A month ago, Mark Zuckerberg emerged from his nutrient-replenishment coffin to conduct a typically dead-eyed tour through the Facebook-enabled dystopia he wishes we were all trapped in. This time around he was explaining how Facebook was pivoting from being a social media company to being a “metaverse” company dedicated to making the “embodied internet” a reality.
Ugh. And now I feel dirty.
Zuckerberg is far from the first person to describe the metaverse – Neal Stephenson coined the term in his iconic 1992 (and not exactly pro-metaverse) novel Snow Crash – but Zuck’s the highest profile person to articulate how a family of existing technologies might come together to bring it to fruition.
While the response in the real universe ranged from cynical to alarmed, it’s fair to say that crypto saw the reports, looked at the current NFT frenzy and said
Crypto eats the world
I’m sure there were people in the crypto industry talking about the metaverse before Zuck got to it, but since then the term has become an overarching theme, a way of bringing together all the different facets of NFT culture and articulating how and why there might be emotional and financial value in owning a $300,000 JPEG of a penguin. (Or, at a less insane scale, fan tokens for your favourite soccer club).
If, like me, you’ve been having trouble wrapping your head around the insanity, I found the virtual galleries generated by Oncyber.io to be a good starting point. You may quibble about the quality and the prices being fetched by many NFTs are undoubtedly, for lack of a better word, dumb, but seeing a collection arrayed like that you begin to understand how these could become important statements of digital identity.
However it’s when you start thinking about the capacity of NFTs to underpin everything from real estate to gaming loot to concert tickets, passports, medical and academic records, professional histories, voting rights and so much more that you begin to see what’s really at stake. This is literally who we are and how we interact with the world.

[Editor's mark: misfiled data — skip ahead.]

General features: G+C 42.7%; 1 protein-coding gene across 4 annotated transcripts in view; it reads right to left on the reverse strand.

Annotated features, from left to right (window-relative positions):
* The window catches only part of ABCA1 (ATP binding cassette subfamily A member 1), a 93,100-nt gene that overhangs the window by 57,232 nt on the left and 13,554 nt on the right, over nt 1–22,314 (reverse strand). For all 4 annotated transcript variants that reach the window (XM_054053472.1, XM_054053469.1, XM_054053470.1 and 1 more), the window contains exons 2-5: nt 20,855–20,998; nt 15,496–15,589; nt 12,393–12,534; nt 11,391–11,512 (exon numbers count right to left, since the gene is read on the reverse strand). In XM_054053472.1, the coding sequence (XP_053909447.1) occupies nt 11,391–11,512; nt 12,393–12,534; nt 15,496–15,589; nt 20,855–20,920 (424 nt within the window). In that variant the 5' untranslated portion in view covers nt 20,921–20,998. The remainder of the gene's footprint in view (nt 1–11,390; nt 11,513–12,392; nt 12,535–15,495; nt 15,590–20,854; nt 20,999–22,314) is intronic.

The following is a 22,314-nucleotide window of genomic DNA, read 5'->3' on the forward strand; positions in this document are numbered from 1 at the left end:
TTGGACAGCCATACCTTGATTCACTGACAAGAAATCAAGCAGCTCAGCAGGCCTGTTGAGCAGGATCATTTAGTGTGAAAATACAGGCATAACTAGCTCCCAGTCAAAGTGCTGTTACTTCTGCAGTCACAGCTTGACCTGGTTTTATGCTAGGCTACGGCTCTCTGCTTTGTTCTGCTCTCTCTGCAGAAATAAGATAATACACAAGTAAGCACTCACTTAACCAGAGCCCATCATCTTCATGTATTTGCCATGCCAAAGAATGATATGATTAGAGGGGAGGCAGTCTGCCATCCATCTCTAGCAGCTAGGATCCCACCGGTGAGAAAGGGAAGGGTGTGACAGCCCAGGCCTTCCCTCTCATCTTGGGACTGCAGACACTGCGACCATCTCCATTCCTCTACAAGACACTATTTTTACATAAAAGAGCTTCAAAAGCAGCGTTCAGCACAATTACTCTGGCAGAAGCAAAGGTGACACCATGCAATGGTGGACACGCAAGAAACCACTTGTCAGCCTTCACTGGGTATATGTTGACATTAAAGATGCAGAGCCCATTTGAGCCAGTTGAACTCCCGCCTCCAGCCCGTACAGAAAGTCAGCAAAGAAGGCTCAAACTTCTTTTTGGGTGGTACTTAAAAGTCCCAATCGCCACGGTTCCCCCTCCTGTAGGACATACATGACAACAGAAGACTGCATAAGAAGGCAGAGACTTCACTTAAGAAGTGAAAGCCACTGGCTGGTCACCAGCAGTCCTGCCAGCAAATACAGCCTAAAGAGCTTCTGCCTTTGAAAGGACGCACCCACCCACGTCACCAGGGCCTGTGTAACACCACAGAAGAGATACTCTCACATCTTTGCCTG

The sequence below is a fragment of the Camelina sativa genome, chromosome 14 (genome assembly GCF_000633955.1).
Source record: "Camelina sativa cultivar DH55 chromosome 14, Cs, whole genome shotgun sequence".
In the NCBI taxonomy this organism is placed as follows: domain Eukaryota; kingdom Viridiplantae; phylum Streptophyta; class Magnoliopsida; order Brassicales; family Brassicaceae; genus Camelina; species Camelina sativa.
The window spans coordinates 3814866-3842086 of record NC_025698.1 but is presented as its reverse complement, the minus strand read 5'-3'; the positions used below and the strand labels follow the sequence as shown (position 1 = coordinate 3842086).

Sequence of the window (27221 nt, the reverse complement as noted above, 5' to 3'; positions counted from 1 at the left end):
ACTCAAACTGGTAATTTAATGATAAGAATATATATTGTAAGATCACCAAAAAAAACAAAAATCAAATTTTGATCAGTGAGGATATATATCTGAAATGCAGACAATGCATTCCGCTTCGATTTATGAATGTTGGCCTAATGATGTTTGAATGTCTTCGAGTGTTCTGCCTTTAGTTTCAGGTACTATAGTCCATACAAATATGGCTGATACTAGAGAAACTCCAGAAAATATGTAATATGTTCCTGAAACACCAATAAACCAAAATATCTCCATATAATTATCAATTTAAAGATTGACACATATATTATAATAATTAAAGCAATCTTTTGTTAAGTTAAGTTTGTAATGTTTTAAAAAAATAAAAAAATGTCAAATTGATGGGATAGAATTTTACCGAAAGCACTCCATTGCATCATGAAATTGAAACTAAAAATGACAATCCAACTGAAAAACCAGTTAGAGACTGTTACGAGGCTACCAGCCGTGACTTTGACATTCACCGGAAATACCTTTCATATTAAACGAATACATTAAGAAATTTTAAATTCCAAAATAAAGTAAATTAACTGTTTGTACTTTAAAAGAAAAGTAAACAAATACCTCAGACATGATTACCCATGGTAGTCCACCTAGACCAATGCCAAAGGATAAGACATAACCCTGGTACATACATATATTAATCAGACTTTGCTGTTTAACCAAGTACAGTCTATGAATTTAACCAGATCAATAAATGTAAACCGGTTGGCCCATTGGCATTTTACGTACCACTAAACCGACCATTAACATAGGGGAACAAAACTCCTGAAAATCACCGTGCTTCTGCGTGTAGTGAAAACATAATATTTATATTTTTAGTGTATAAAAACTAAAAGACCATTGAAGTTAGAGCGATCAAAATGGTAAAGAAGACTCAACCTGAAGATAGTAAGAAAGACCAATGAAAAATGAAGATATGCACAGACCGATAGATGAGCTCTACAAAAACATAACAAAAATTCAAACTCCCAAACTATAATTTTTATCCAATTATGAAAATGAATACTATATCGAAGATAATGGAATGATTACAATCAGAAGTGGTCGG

A decade ago, venture capitalist Marc Andreesen claimed that software was eating the world. As CoinJar CEO Asher Tan recently argued, the same could now be said for crypto.
Death to the internet
The reason people are grasping for a term like “metaverse” is because the word “internet” no longer fully captures the ever-growing web of games, platforms, devices and tech stacks that constitutes the present day digital experience. Right now your gaming console is largely separate from your social media profiles, your crypto holdings, your reading habits, your aesthetic choices, your job, your hobbies, your friends.
What the metaverse suggests is that soon your digital presence will spread seamlessly from place to place, looking to the outside world like a cohesive whole and in so doing become an entire universe of linked and increasingly complex online identities.
In the hands of a company like Facebook, it’s a hellish and claustrophobic prospect. Perhaps the promise of crypto is that the foundations of the metaverse can be built upon a permissionless, democratised and properly global network instead – where your identity could actually be owned by, well, you.
But until that comes to pass I guess we’re stuck here paying a hundred thousand dollars for a picture of a rock. What a time to be alive.
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